By Elizabeth Saigal, Ph.D. CLC
Coaching is about the coachee's agenda. If a coach begins to substitute their own agenda they are leading the coachee. This can occur, inadvertently, with questions, phrasing, or tone. This can also occur by not asking permission to share and, therefore, giving advice. Things to watch out for that may result in the coach directing the client rather than being directive in their role as a co-creator include working too hard, engaging on your own ideas and attitude, and wanting to be liked. This post reviews how the coach may limit leadership by working too hard. The next two posts in this series will cover when the coaches personal mindset or desire for personal approval derail client focus and substantive listening in the coaching conversation.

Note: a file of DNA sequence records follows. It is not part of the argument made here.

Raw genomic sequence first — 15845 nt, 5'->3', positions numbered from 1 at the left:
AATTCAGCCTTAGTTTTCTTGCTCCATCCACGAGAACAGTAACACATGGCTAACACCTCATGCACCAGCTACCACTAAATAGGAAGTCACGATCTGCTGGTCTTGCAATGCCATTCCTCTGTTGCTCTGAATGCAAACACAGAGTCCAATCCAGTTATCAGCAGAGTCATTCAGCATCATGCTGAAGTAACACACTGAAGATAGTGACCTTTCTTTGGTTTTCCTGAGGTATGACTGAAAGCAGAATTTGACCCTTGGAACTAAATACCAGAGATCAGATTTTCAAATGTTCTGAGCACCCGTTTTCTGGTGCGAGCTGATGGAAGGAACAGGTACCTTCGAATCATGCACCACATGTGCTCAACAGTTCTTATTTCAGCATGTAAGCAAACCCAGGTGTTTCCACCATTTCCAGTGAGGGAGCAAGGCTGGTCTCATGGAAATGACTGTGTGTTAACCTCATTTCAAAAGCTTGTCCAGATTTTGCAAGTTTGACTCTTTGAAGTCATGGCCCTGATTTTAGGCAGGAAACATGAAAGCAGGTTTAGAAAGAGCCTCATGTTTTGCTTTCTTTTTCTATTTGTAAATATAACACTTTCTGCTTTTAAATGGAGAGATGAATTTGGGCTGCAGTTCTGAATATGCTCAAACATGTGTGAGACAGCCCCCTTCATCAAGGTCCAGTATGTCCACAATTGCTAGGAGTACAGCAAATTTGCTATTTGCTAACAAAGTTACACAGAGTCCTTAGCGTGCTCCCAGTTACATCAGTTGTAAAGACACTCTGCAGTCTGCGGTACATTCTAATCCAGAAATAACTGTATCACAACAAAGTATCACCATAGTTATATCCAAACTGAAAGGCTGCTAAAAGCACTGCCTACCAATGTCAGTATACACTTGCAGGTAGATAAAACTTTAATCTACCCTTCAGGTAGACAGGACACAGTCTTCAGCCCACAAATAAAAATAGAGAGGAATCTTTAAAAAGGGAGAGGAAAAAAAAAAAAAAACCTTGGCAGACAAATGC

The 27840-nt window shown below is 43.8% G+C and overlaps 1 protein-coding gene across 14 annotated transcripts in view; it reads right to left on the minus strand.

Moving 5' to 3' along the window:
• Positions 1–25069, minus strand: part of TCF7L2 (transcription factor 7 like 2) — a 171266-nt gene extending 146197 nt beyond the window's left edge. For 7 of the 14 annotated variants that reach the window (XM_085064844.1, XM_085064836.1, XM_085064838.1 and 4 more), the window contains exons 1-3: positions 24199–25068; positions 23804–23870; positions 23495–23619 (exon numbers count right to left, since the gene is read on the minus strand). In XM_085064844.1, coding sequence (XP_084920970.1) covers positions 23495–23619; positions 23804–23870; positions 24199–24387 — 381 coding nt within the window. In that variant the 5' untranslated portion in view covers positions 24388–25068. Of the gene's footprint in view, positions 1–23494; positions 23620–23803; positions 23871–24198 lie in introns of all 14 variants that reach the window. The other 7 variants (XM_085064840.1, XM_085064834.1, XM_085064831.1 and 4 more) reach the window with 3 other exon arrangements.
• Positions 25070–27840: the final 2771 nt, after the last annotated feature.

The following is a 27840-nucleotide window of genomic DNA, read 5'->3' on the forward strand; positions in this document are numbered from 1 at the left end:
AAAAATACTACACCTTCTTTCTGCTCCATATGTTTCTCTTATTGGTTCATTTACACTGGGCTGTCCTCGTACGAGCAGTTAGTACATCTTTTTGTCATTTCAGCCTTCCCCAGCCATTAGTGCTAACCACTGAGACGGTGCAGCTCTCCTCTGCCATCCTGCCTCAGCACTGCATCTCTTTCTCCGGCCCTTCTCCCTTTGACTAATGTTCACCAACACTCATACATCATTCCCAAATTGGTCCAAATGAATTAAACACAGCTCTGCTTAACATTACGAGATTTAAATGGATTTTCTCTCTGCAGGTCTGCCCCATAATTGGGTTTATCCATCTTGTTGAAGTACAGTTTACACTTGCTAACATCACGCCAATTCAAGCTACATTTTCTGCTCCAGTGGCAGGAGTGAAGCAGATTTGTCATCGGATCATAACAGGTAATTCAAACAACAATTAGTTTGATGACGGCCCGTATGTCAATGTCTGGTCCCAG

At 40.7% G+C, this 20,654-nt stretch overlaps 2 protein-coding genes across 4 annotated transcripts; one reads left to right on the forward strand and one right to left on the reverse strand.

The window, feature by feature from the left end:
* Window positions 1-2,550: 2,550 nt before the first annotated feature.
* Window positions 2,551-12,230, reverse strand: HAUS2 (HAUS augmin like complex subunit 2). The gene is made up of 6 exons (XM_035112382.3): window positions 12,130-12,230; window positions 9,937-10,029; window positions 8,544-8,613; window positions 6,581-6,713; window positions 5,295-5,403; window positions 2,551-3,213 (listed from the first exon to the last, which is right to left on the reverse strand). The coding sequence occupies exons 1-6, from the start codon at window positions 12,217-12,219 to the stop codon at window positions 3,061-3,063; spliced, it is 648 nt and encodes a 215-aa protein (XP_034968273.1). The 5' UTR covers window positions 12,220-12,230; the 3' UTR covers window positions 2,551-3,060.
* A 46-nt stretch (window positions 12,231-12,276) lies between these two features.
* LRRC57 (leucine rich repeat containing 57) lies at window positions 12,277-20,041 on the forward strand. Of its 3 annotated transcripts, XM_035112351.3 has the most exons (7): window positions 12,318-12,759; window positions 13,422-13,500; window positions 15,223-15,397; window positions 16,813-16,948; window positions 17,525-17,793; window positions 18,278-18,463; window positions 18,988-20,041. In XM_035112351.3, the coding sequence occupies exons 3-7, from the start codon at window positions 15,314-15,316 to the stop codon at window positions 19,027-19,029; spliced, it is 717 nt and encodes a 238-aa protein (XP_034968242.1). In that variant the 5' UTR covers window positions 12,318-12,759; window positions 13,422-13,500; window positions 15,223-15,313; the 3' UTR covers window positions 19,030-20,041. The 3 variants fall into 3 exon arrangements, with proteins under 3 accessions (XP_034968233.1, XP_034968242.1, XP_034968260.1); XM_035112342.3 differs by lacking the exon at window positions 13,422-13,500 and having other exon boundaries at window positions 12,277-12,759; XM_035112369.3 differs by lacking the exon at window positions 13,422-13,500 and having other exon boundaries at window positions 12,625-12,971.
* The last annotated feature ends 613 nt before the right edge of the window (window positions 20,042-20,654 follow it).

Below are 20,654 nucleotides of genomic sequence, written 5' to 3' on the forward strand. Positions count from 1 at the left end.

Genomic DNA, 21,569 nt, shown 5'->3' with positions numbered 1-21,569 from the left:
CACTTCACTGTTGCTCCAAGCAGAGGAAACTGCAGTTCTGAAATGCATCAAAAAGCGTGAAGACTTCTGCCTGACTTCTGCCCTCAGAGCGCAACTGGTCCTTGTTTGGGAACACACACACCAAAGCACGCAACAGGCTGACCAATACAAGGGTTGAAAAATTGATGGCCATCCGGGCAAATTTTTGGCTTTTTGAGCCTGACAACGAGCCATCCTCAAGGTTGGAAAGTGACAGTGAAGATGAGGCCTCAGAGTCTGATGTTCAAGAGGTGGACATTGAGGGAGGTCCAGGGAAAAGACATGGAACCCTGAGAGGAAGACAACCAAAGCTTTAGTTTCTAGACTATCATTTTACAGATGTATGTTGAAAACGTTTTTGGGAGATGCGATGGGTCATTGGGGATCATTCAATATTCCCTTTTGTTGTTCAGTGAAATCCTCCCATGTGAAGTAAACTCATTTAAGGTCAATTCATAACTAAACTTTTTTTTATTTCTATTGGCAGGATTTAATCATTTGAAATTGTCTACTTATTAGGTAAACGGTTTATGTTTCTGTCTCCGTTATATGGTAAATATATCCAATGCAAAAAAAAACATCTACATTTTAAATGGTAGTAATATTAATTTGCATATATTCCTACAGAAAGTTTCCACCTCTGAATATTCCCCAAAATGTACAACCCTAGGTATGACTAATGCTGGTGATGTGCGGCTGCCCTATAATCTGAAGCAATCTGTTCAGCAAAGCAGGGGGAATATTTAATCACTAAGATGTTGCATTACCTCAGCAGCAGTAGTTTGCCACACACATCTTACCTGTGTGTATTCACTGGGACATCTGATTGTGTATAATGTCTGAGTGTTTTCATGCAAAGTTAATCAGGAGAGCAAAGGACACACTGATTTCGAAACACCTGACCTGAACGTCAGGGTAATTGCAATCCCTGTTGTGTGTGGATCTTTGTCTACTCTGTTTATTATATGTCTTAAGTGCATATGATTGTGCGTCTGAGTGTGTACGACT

Clues that you may be working too hard include:
Every coach will experience these dynamics in the coaching conversation from time to time. When they come up, they provide an opportunity to reaffirm the inherent value of the coaching conversation in deepening connection to inner wisdom. It may be useful to remember that it is the client’s journey and that you are merely providing a means of tuning it rather than being substantively present in it. Possibilities and alternatives are pursued not so the coach knows where the client is going, but so the client connects with what is true for them and grows into this space.
The next post in this series covers how the coach being drawn into the client’s story can reduce the effectiveness of a session, what to look for and how to avoid it.
Elizabeth Saigal is an ILCT Certified Life Coach. She offers Life Design Coaching for those intent on connecting with their inner truth and aligning with their intuition to live a life on purpose. You can connect with her and sign up to receive her Free Ten Step Life Design System at www.myspirecoaching.com